September is harvest time in Kashmir, but the market in the northern town of Sopore is empty.
Usually at this time of year, the market is full of people, trucks and fresh fruits and vegetables. But this month, just outside of town, unharvested apples are going bad. They hang from fruit trees across India’s Jammu and Kashmir state, one of the largest apple growing areas in the world.
Fruit growers and traders say a weeks old security campaign has cut transport links with buyers in India and overseas, causing the industry to collapse. The operations began when Prime Minister Narendra Modi cancelled the state’s special constitutional status.
Modi described the move as a way to increase economic growth by treating Kashmir like the rest of India. But the unrest that has followed the government’s action has wrecked the economy. This has made people in the Muslim-majority area very angry.
Earlier this month, the market in Sopore, a town known for its big houses and relative wealth, was empty.
“Everyone is scared,” a lone trader told the Reuters news agency. “No one will come.”
Apples are the most important product in Kashmir’s economy. About 3.5 million people work in the apple trade. That represents almost half the population.
On August 5, the government cancelled parts of the constitution that gave the Jammu and Kashmir area limited self-rule. People’s movements were restricted. Telephone and internet connections were cut. And then the harvest season started.
The government said that it wanted to prevent violence. More than 40,000 people have been killed in Kashmir since separatists launched a campaign against Indian rule in 1989.
Indian officials say they have begun easing the restrictions, including re-starting landline telephone service.
The government has promised there will be fast economic development in Kashmir. It plans an investor conference later this year to bring in some of India’s top companies to create jobs and stop young people from joining independence movements.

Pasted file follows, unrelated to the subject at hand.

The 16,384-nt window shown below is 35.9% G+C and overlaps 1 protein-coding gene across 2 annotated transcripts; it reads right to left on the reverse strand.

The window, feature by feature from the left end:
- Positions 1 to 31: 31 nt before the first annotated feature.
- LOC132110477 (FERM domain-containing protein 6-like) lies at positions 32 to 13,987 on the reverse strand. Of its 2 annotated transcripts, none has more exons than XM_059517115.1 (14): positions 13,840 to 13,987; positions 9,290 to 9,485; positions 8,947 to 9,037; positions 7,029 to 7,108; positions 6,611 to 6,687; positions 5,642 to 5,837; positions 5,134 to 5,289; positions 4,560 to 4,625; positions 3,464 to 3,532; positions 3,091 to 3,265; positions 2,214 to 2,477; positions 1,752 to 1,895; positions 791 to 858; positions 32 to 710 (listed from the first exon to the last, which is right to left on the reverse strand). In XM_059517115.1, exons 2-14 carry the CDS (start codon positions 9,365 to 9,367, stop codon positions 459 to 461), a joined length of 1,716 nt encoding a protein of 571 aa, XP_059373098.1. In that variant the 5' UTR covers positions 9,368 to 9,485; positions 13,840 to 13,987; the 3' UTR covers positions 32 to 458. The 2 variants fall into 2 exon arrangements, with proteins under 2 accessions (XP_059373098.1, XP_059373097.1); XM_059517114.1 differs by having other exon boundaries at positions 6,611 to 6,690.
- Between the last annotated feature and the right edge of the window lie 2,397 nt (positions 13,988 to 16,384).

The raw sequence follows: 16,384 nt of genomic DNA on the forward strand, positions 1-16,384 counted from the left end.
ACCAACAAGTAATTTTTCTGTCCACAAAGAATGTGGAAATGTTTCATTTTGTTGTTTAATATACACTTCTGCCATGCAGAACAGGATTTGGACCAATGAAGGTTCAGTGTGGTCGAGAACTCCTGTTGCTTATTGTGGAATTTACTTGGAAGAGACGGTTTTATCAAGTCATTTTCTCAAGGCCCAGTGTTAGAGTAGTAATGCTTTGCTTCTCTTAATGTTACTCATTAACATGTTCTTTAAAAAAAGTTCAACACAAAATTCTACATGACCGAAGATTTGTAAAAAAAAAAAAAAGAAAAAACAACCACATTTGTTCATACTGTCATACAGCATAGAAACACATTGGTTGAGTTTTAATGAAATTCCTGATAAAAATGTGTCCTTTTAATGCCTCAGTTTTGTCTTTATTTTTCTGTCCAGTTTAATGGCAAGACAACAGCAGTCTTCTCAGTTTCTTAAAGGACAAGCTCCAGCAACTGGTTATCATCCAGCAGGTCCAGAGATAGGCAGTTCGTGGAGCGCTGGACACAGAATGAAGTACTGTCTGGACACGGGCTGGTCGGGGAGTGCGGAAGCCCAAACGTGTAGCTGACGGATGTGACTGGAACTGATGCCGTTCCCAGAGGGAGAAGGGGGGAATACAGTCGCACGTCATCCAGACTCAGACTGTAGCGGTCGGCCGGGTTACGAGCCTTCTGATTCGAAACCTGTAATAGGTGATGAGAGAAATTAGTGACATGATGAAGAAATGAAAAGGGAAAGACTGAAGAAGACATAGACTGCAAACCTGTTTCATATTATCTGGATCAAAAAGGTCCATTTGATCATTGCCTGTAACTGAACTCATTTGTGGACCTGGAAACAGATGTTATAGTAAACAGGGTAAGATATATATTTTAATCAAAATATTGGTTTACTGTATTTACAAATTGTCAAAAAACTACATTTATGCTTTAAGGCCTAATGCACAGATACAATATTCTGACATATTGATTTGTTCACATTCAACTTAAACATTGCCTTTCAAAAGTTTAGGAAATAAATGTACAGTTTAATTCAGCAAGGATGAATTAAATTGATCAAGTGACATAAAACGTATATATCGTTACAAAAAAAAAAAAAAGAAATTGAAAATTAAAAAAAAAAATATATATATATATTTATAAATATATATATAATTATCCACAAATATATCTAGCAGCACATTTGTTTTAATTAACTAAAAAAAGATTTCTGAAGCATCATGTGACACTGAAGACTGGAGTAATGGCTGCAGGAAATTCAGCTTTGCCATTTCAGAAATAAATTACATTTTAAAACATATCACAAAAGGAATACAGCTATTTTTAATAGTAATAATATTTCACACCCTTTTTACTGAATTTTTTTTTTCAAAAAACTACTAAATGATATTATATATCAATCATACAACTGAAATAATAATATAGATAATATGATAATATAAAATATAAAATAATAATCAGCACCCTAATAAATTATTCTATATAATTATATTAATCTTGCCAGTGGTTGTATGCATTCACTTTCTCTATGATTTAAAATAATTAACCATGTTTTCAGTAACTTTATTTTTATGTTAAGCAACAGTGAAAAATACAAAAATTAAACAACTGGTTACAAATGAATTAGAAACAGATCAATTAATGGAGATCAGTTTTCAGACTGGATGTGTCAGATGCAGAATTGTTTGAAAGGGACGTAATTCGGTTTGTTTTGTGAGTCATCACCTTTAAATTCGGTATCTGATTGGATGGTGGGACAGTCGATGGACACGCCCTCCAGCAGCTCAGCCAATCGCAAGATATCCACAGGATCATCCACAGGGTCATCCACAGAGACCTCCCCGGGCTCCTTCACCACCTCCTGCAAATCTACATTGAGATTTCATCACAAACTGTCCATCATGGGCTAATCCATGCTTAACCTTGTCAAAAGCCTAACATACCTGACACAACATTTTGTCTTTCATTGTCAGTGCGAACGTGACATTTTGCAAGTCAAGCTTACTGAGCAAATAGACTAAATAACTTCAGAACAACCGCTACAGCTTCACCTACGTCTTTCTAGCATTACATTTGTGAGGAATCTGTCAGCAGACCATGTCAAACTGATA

But now, farmers say the security campaign is stopping them from either getting their produce to market or shipping it out to the rest of India.
In the farms surrounding Sopore, apples hung rotting on trees.
“We are stuck from both sides,” said Haji, a trader, sitting in his house in Sopore. “We can neither go here, nor there.”
Business people who spoke to Reuters say it is not just the apple industry that is having difficulties. Two other important parts of Kashmir’s economy have been hit very hard: tourism and handmade goods.
Shameem Ahmed is a travel agent in the summer capital of Srinagar. He said the most recent tourist season was completely destroyed.
“It will take a long time to revive, and we don’t know what will happen next,” he said.
The lack of visitors has also affected carpet traders such as Shoukat Ahmed.
“When there are no tourists, there are no sales,” he said. “We are also unable to sell across India because communication is down.”
Some businessmen have also been among the hundreds of politicians and local leaders detained by the police since early August.
Many of those arrested have since been released, but Haseeb Drabu, a former state finance minister, said people are now afraid to do business with Kashmir.
“With a few businessmen …under detention, why would anyone from the rest of the country (open) himself to…opening of his books?” Drabu said.
The latest events have hurt Manzoor Kolu. He operates a five-roomed houseboat on Srinagar’s Dal Lake.
Days before August 5, Kolu said police had come asking him to take tourists out of the area.
“They told me that if anything happens, I would be responsible,” he said. The four Indians using the houseboat left. Not one guest has come since.
“Now we have to wait until next April. It’s hopeless,” he said.
Kashmir’s tourism industry has slowed in recent years. In 2014, there were terrible floods, followed by unrest in 2016.
Tourist numbers had begun improving between April and July this year, government information showed. But it collapsed in August. Only 10,130 tourists came to the area last month. Usually, the monthly total is closer to 150,000.
I’m Susan Shand.
The Reuters News Agency reported this story. Susan Shand adapted it for VOA Learning English. George Grow was the editor.
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Words in This Story
status – n. the position or rank of someone or something when compared to others in a society
scared – adj. frightened
rot – v. to slowly decay
tourism – n. the business of visit places for pleasure
revive – v. to bring back
carpet – n. a covering for the floor